The US Navy has a tradition that no submarine is ever considered lost at sea. Subs that don’t return, including 52 lost during WWII, are considered “still on patrol.” Every year at Christmastime sailors manning communications hubs send holiday greetings to those listed as still on patrol.
Jolabokaflod is a Christmas Eve tradition in Iceland where friends and family get together to exchange books and then they all read them together while eating chocolate and drinking cocoa.
“Libations,” the practice of pouring out alcohol in memory of those who have “passed on” was common in Ancient Egypt, Greece, and Rome. “Pouring one out for the homies” is a custom over 3,000 years old and is mentioned in the Bible, the The Iliad, and The Odyssey.
The “lucky cigarette” tradition of flipping a cigarette upside-down and saving it until the end of the pack originated from the myth that 1 cigarette in every Lucky Strike pack contained marijuana.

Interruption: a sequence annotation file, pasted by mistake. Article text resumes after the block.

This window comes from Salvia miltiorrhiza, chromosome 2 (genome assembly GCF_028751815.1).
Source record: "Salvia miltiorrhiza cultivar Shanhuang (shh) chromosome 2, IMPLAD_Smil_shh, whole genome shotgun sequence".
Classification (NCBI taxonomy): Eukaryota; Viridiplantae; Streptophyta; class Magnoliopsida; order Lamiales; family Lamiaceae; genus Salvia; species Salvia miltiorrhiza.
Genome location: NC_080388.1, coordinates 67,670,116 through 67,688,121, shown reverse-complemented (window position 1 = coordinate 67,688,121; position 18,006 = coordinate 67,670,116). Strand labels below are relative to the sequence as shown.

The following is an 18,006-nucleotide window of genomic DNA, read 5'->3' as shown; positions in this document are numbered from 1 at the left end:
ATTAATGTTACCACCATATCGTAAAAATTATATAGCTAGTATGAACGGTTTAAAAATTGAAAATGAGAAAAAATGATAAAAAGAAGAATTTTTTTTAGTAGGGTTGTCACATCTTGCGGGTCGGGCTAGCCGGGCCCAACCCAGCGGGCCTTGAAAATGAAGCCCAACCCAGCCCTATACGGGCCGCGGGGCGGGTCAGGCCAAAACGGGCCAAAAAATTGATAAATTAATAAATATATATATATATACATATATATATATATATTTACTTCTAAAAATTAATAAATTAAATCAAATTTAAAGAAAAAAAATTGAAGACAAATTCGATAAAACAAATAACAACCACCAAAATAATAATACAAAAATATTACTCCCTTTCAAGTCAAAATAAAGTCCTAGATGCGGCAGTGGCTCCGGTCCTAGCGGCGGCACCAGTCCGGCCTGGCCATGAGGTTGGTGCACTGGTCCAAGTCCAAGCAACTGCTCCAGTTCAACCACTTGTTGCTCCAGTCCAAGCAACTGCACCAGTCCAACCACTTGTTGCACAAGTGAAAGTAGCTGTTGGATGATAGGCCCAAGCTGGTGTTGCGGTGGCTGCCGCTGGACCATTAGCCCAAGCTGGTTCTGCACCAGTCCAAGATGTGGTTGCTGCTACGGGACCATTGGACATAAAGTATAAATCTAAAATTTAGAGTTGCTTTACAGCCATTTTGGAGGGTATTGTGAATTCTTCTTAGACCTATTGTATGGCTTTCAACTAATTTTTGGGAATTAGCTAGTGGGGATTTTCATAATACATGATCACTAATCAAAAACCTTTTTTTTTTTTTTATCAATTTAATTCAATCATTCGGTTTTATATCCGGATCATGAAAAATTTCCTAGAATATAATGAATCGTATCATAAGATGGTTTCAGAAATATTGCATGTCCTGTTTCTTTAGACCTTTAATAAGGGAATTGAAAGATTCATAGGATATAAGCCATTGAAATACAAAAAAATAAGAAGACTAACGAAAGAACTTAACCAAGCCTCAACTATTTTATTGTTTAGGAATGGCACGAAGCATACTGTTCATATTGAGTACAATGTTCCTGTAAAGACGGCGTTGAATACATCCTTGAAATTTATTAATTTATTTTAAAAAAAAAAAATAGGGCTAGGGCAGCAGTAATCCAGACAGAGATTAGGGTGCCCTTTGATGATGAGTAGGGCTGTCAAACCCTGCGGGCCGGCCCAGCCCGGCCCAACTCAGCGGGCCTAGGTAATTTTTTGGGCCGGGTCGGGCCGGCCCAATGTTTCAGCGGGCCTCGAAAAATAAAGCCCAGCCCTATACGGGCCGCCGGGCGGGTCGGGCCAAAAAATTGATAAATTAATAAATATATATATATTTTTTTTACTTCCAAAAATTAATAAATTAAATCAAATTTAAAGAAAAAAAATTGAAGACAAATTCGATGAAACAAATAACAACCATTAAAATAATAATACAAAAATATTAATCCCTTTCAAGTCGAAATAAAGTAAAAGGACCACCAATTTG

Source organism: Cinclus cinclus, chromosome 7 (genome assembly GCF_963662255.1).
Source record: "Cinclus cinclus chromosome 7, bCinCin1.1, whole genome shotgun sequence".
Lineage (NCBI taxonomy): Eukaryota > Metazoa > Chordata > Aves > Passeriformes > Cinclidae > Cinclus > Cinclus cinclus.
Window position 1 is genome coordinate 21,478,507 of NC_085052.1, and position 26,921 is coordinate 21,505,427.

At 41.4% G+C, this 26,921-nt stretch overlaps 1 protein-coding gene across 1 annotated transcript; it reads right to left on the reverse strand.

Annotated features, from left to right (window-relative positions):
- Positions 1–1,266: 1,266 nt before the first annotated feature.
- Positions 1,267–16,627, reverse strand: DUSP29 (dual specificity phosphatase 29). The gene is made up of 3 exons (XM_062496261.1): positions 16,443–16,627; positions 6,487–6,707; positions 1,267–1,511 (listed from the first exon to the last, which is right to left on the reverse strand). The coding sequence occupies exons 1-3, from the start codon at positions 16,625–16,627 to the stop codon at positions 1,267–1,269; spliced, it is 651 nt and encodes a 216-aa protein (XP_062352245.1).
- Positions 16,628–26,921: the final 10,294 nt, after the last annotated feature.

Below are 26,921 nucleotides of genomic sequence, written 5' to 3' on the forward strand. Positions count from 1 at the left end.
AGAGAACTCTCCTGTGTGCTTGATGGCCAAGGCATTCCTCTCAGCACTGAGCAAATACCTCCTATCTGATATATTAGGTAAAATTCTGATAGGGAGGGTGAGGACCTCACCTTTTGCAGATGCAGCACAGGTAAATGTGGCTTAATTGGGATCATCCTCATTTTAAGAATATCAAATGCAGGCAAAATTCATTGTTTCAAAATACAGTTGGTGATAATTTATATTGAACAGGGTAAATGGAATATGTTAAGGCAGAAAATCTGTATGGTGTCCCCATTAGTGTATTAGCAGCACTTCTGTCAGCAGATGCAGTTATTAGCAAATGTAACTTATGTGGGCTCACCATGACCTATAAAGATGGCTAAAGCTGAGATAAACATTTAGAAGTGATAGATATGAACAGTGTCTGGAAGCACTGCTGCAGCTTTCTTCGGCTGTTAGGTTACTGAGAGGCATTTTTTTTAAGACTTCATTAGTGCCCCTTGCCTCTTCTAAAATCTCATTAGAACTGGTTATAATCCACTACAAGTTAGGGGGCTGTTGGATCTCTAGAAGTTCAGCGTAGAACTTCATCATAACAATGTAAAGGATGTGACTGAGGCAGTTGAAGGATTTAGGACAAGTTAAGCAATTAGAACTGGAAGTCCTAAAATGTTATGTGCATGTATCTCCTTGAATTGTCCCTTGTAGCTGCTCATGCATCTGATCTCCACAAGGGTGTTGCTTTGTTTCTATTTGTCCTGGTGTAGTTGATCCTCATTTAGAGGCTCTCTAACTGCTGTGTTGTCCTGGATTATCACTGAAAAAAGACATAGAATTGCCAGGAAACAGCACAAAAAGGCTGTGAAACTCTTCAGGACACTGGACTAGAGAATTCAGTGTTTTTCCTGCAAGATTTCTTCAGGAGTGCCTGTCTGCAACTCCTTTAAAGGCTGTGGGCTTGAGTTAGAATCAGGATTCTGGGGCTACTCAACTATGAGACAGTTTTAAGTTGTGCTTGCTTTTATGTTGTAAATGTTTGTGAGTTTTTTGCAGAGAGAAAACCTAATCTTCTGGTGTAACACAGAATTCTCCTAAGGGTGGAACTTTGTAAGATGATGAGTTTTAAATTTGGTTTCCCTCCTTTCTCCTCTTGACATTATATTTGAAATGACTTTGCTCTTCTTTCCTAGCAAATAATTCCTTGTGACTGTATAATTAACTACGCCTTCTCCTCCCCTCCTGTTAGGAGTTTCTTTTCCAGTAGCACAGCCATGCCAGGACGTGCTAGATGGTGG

The Navajo have a tradition around celebrating a baby’s first laugh. Around three months, they watch the baby closely for that first real giggle. The person who has the good fortune of eliciting that first laugh is then responsible for throwing a party.
In the Philippines, some Catholics volunteer to be non-lethally crucified on Good Friday. Sterilised nails are driven through their palms and they are hung on crosses. Ruben Enaje has been crucified 27 times. Philippines Department of Health advises tetanus shots before crucifixion.
In addition to Father Christmas, Icelanders are visited by the 13 Yule Lads (including Sausage-Swiper, Spoon-Licker, & Door-Sniffer), as well as their giant pet cat Jólakötturinn, who eats children who don’t receive new clothes for Christmas.
The Peruvian tradition of Takanakuy is an annual event held on 25th December where villagers settle the year’s grievances with public fistfights.
2 rival churches in Vrontados, Greece shoot tens of thousands of fireworks at each other every Easter in a “Rocket War”. Both churches then claim victory and agree to settle the score next year. The tradition dates back to the Ottoman era, when real cannons were used instead.
In Japan male students can confess their love to another person by giving them the second button from the top of their school uniform. The second button is the one closest to the heart.